Trend for multiple beer styles at odds with sustainability goals
The consumer trend for “variety over volume” is counter to the brewing sector’s efforts to become more sustainable, according to a new report.
The report, published by food and drink manufacturing consultancy NIRAS, outlines how the brewing industry has a “once in a generation” opportunity to meet demands for sustainability and yet also flags how creating multiple beers with short production runs drains energy resources.
In a deep dive into how to build sustainability into brewing, the contradictions were revealed highlighting how even though the regulations and consumer pressures have led to sustainability fast-becoming a “licence to operate”, rather than a “nice-to-have” novelty, beer trends for variety were contrary to the guidance.
Speaking about the issue, NIRAS vice president Jonas B. Borrit said: “Sustainability is clearly a key consideration for businesses across all sectors and for resource-intensive manufacturers like breweries, it’s no longer a nice to have, but is fast becoming a licence to operate. Stronger consumer appetite for variety over volume has undoubtedly created commercial opportunities for breweries, but producing up to 100 different varieties of beer in a large-scale plant means that short production runs will require more energy and water.”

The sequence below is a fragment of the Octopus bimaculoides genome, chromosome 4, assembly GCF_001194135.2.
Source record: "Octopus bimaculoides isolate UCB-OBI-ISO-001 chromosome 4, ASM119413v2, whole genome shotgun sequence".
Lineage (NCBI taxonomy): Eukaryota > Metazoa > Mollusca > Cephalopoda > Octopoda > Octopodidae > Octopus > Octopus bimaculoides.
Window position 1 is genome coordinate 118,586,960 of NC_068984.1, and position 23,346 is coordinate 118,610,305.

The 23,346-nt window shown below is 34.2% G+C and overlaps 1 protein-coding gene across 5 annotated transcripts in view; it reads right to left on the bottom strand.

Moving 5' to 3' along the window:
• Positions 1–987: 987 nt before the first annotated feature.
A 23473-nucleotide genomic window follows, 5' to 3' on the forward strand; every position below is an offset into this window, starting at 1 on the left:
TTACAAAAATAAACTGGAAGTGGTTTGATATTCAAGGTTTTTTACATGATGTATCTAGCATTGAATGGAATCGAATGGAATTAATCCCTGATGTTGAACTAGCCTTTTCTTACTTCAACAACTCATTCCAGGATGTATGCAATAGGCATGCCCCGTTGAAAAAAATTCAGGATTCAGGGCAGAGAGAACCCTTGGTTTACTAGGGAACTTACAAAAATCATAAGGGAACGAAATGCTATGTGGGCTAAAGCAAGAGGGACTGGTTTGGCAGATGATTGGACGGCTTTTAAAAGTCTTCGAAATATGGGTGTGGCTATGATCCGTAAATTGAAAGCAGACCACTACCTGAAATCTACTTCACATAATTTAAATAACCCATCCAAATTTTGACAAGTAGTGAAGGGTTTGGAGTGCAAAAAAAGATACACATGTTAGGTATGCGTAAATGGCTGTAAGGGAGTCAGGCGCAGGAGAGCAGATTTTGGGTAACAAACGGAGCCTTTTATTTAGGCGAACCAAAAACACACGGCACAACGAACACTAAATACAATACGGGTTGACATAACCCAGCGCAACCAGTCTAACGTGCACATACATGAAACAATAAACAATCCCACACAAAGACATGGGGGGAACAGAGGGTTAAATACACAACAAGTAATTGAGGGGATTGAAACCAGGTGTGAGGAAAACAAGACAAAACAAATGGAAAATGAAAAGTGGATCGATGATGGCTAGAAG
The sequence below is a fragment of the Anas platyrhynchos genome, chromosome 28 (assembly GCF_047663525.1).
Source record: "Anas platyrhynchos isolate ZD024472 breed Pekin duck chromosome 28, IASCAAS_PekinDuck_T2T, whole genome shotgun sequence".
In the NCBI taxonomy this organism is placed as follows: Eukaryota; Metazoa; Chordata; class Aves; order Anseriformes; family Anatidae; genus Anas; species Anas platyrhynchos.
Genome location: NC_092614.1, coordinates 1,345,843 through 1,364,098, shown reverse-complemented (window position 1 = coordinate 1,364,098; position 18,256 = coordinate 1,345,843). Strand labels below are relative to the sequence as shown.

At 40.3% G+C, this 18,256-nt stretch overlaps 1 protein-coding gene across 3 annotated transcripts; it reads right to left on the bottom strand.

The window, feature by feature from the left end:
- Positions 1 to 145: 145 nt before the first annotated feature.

The report highlighted how progress could be made if big breweries took note and led the way for others to follow.
Borrit explained: “Despite these challenges, there’s a once in a generation opportunity for large-scale brewers to set the standard for the industry” and pointed out There has been a huge shift in production processes and technologies to make it possible to drive down energy and water consumption, reduce waste and maximise efficiency. Embracing this progress will be key for the industry to continue to innovate on product development and growth, while meeting consumer expectations around variety and sustainability.”
The report also described how smaller brewers could face challenges in meeting sustainability goals as they grew due to bigger costs and changing regulations creating “obstacles”.
Borrit stated: “Some small breweries may have incorporated sustainability into their identity but now face the prospect of remaining sustainable as they scale up. Others may face limited resources and restricted facilities, meaning they are particularly vulnerable to changes in regulations and consumer expectations because it’s too costly to catch up.”
Borrit highlighted how “the large brewing groups have better access to loans and investment to drive the sustainability agenda” but hinted that the path towards sustainability was thwarted with challenges.
Despite this, Borrit identified how the time to act was now and added: “There’s no doubt there are a number of obstacles for breweries looking to become more sustainable, but it’s clear that the industry has a huge opportunity to engage the next generation of customers and make sure the industry is sustainable in every sense of the word.”